When it comes to investing for long-term financial goals like retirement or buying a house, most people tend to concentrate their efforts on the wrong things. Isn’t it important to figure out what direction the markets are going to go or which mutual fund has the best performance? While these factors are certainly relevant to achieving investment success, they aren’t what most people should be focusing on. More than any other decision, picking the right asset allocation is the single most important determinant of investment returns.
Why is this the case? Because picking the right combination of stocks, bonds, and real assets create a unique risk-return profile for a portfolio. Each asset class has different characteristics, but each is necessary to create a well-diversified portfolio. Stocks have historically provided the greatest return, but are also prone to extreme volatility, as in the 2008 financial crisis where they lost more than 30% of their value. Bonds, on the other hand, provide far lower return but provide a fixed-income stream that is stable. Real assets like commodities and real estate actually share some of the same characteristics with both stocks and bonds, but are relatively uncorrelated and can serve as an important hedge when the other markets are not performing well. When creating a portfolio that is appropriate for your financial objectives, it is important to keep in mind what each of these assets bring to the table. Below are some basic tips that will put you on the right track toward financial success:
1) Figure Out Your Own Risk Profile
Too many people jump into investing based on the advice of others without carefully thinking about their own unique situation. A sound investment strategy should be specifically tailored toward your needs and financial objectives. For example, if you are in your mid-20s and trying to save to buy a house in a couple years, your portfolio will look much different than someone in their late 30s trying to aggressively build their nest egg for retirement. Common rules of thumb suggest that young people who are just beginning their careers should pursue a more aggressive investment strategy, given that they have a longer time frame to reap the rewards of equity performance and are young enough to recover if the markets hit a downturn. Older people approaching retirement should be far more risk-averse, given that they are at a point where they are nearly ready to draw on their retirement savings and can’t afford to have the value of their portfolio suffer a dramatic decline. That said, these are just general guidelines – you have to carefully consider your own unique situation, and determine exactly how much risk you are willing to take.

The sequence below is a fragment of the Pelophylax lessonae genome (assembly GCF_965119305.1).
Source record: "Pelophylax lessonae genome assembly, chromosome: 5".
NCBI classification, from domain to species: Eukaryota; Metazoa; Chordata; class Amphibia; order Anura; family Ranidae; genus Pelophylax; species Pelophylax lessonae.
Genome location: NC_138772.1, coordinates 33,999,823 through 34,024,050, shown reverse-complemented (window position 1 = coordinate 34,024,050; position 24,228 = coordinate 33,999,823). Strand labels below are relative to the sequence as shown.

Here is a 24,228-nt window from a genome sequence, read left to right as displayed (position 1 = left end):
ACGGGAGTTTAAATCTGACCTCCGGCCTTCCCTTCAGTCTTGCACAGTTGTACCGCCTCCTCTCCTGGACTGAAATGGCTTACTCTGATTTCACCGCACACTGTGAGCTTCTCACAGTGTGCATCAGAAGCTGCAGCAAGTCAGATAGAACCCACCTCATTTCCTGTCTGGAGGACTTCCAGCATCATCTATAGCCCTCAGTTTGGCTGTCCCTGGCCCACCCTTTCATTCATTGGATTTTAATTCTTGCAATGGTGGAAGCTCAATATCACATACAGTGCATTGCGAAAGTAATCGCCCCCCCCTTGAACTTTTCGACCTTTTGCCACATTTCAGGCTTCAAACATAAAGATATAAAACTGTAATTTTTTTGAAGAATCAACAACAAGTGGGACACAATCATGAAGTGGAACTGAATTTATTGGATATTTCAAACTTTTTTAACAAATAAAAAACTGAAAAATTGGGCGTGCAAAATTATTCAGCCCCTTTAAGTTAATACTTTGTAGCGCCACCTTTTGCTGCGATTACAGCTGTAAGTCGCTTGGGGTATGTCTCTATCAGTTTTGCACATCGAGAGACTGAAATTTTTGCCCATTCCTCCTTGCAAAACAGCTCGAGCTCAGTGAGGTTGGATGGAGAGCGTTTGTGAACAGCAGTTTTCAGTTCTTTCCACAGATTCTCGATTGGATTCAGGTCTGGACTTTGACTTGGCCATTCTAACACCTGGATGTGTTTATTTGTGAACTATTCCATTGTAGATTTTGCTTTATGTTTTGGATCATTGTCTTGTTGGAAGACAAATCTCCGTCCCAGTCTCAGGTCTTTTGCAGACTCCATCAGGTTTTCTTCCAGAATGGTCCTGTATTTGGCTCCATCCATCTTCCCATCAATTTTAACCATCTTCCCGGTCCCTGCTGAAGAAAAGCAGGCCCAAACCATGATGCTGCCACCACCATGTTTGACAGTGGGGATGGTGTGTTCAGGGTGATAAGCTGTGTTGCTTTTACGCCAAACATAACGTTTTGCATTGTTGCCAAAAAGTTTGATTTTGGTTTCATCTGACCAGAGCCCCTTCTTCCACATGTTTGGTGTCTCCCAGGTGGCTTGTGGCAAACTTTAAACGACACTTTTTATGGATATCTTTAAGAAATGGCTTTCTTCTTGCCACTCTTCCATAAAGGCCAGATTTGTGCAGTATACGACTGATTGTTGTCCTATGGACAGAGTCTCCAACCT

2) Craft A Portfolio That Meets Your Objectives
Once you have figured out your risk profile, the next step is to create a portfolio that incorporates the right mix of assets. As mentioned earlier, the main tools that you have are stocks, bonds, and real assets. From the examples above, a young person in their mid 20s should have a heavily equity oriented portfolio (at least 60-70% equities). Bonds and real assets should be included for proper diversification, but ultimately young people should rely on equity allocation to drive returns and create their nest egg.
As you get older, your investment strategy should steadily become more conservative to protect the gains you have already locked in. The reason for this is that if the market crashes, you have less time before you retire for the market to sufficiently recover. It is not unprecedented for it take decades for a market to return to previous levels after a crash, and if you are in your mid 50s and still invested 70% in equities, it will spell terrible news for your retirement.
3) Re-balance Your Portfolio Periodically
One of the most sure-fire ways to have your portfolio become completely out-of-whack with your risk tolerance is to not rebalance periodically. Too often, people neglect their portfolio and let the market dictate their asset allocation. The most common way this can occur is after stocks have a particularly good year and compose a greater percentage of your overall portfolio. If you have a target equity allocation of 50%, you should rebalance your portfolio at the end of every year to make sure it remains at 50% (as long as your risk profile remains the same). In a bull equity market, this would involve selling equities and subsequently buying bonds or real assets. Conversely, in a bear market this would involve buying equities and selling bonds or real assets.
Also, as you get older, you should be re-evaluating your asset allocation targets and making sure that it corresponds with your risk profile.
Overall, if you keep these three tips in mind, you will be well on your way to achieving your financial objectives.
Joseph Egoian is an investment writer at NerdWallet, a site dedicated to helping consumers learn how to manage their money, whether it’s to help them find the best credit card for their needs, or find the right online brokerage account.